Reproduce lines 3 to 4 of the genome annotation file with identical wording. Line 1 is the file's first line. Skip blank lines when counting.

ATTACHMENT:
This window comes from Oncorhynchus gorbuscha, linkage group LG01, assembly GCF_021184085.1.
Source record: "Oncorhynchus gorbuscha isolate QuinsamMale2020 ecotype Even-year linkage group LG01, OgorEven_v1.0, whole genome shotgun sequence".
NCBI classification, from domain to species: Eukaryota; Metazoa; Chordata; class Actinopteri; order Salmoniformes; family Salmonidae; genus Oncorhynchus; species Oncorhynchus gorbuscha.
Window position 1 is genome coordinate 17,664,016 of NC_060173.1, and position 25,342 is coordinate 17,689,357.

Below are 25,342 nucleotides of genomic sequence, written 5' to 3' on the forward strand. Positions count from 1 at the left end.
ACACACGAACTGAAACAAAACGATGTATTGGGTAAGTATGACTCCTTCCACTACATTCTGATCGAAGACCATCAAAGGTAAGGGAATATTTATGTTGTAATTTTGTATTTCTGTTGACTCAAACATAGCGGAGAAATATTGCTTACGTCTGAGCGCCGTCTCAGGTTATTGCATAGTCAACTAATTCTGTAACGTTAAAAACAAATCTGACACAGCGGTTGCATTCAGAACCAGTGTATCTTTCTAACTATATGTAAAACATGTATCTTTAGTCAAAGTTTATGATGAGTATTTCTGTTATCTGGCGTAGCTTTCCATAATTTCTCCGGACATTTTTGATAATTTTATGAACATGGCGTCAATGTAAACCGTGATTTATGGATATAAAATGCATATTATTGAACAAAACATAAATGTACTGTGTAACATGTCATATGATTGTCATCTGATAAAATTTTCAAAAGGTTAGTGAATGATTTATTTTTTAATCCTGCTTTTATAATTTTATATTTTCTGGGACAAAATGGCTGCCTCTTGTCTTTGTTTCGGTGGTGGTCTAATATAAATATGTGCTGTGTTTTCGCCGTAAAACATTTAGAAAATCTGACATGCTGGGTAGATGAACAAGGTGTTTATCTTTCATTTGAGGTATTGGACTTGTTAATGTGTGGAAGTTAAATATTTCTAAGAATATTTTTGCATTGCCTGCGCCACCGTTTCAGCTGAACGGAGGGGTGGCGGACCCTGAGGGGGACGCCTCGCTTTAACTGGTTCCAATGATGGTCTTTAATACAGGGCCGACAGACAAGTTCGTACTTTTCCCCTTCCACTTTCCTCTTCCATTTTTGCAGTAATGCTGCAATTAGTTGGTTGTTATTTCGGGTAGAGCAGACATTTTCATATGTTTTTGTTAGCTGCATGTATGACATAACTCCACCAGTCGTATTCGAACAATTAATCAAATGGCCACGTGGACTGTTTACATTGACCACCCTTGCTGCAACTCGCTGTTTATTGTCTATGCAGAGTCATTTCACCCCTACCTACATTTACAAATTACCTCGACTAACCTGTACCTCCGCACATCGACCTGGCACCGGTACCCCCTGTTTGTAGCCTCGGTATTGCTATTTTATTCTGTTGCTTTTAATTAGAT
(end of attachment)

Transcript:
NCBI classification, from domain to species: Eukaryota; Metazoa; Chordata; class Actinopteri; order Salmoniformes; family Salmonidae; genus Oncorhynchus; species Oncorhynchus gorbuscha.
Window position 1 is genome coordinate 17,664,016 of NC_060173.1, and position 25,342 is coordinate 17,689,357.